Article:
Campany’s expert attention to zhiguai shows contemporary readers the compelling ways that collective memory as well as concern with anomalies shaped early medieval Chinese culture. According to the author, the consequential interplay between the ordinary and the unexpected is the primary mechanism of zhiguai: strange events take place in the ordinary world, breaking individuals’ routine, and offering glimpses into a parallel universe that is hardly accessible to human beings. As extraordinary as their experiences might be, the protagonists are generally common people, which makes it is easy for the reader to identify with them. It is exactly this setting, Campany demonstrates, that gives legitimacy and credibility to the zhiguai. A Garden of Marvels does not provide much information on the history, mechanisms, and style of zhiguai but for these, readers can turn to Campany’s earlier works including Signs from the Unseen Realm: Buddhist Miracle Tales from Early Medieval China (University of Hawai’i Press, 2012) and Strange Writing: Anomaly Accounts in Early Medieval China (State University of New York Press, 2000).
Among several helpful tools in this book is Campany’s nomenclature for the different types of spirits as they are the most common protagonists of these tales. The great variety of spirits inhabiting Chinese culture and folklore pose a challenge to English translators. The nomenclature is very useful to understand these different categories of supernatural beings as well as giving interesting insights on Chinese culture and religions. The section on “conventions,” which explains specific terms such as measures and proper names, serves a similar purpose. Concise, erudite footnotes and suggestions for further reading provide avenues for further research for students and scholars alike.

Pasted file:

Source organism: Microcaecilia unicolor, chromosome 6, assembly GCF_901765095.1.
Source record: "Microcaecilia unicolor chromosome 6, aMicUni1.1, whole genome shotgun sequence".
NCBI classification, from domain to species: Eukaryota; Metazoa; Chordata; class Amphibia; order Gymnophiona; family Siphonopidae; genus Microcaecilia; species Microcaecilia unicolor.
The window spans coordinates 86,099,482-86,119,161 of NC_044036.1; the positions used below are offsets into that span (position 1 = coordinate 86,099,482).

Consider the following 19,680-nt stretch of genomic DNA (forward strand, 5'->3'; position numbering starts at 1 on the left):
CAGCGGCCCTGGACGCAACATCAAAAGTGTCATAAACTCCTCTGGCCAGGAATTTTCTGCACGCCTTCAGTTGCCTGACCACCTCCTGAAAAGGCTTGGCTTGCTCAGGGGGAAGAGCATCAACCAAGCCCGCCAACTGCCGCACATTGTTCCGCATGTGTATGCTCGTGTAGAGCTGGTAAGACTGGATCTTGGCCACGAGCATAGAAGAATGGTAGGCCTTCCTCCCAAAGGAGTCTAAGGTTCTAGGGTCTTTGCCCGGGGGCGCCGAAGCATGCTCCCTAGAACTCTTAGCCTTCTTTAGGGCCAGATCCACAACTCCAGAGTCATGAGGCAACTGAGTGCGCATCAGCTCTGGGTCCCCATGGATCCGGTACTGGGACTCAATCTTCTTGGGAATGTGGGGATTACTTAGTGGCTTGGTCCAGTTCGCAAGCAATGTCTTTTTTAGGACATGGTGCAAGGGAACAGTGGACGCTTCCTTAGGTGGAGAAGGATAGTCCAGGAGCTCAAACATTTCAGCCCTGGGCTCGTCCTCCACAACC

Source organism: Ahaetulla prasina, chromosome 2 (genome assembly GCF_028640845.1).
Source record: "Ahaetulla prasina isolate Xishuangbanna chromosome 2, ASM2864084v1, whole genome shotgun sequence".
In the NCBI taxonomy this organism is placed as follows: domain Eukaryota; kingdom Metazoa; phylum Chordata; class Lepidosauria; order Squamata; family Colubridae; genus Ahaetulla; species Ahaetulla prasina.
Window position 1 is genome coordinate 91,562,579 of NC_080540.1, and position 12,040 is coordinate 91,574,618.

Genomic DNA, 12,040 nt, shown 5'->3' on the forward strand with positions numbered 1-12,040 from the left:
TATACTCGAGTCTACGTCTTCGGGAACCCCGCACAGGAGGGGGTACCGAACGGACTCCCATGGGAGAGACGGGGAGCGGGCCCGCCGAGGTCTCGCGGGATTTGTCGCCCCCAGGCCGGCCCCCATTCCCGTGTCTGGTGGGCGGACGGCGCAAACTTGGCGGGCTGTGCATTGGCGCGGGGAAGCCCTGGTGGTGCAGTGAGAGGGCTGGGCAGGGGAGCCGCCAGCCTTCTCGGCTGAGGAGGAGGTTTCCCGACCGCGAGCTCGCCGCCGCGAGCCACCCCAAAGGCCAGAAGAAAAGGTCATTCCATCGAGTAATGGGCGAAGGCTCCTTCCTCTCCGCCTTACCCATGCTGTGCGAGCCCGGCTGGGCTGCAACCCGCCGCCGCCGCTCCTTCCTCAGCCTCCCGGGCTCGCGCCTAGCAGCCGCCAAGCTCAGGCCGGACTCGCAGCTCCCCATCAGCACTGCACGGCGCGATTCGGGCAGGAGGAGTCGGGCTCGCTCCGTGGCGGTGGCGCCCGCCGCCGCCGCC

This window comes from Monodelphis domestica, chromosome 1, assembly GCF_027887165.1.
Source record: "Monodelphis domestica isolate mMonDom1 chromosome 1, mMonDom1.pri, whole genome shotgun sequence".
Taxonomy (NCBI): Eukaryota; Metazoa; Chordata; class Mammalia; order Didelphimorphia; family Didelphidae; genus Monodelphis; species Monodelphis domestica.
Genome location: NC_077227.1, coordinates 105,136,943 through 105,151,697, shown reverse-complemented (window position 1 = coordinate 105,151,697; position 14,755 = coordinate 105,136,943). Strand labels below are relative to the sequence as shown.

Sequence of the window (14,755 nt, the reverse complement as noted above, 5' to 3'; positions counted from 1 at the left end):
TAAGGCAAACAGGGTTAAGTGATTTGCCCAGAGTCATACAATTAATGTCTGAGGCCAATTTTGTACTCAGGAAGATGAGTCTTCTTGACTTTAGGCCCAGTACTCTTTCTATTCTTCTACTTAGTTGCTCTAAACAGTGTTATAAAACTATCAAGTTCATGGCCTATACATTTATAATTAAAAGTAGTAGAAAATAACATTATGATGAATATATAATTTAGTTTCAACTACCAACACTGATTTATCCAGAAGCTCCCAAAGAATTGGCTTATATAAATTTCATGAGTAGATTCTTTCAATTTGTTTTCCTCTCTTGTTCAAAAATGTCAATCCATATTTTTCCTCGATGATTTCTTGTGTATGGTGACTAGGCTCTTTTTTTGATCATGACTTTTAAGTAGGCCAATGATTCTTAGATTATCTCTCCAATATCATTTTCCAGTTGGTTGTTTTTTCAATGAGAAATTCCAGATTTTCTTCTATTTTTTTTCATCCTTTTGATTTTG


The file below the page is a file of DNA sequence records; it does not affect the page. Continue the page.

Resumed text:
Campany’s careful and creative treatment of zhiguai and the generous sampling of works never before translated into English help us better understand Chinese narrative, non-institutionalized religious traditions, early medieval social life, material culture, and legends which would otherwise have never been recorded in official historical documents. Additionally, the author selected texts that have largely been ignored by the scholarship along with tales that can be more accessible to all kinds of readers. Much has been written on zhiguai, and Campany’s new translations have furthered and advanced this field in a unique and inspiring manner. Undergraduate students of Chinese religion will surely find A Garden of Marvels a useful and interesting tool to explore the complex facets of Chinese religious traditions outside of the standard textbooks; to critically think in “unusual ways” about the interactions between religions, everyday life, material culture, and social behavior; and to better understand how the boundaries between ordinary life and other unworldly dimensions in medieval China were often blurry and not well defined.
Simona Lazzerini is a Ph.D. student in the Department of Religious Studies at Stanford University.Simona LazzeriniDate Of Review:February 16, 2017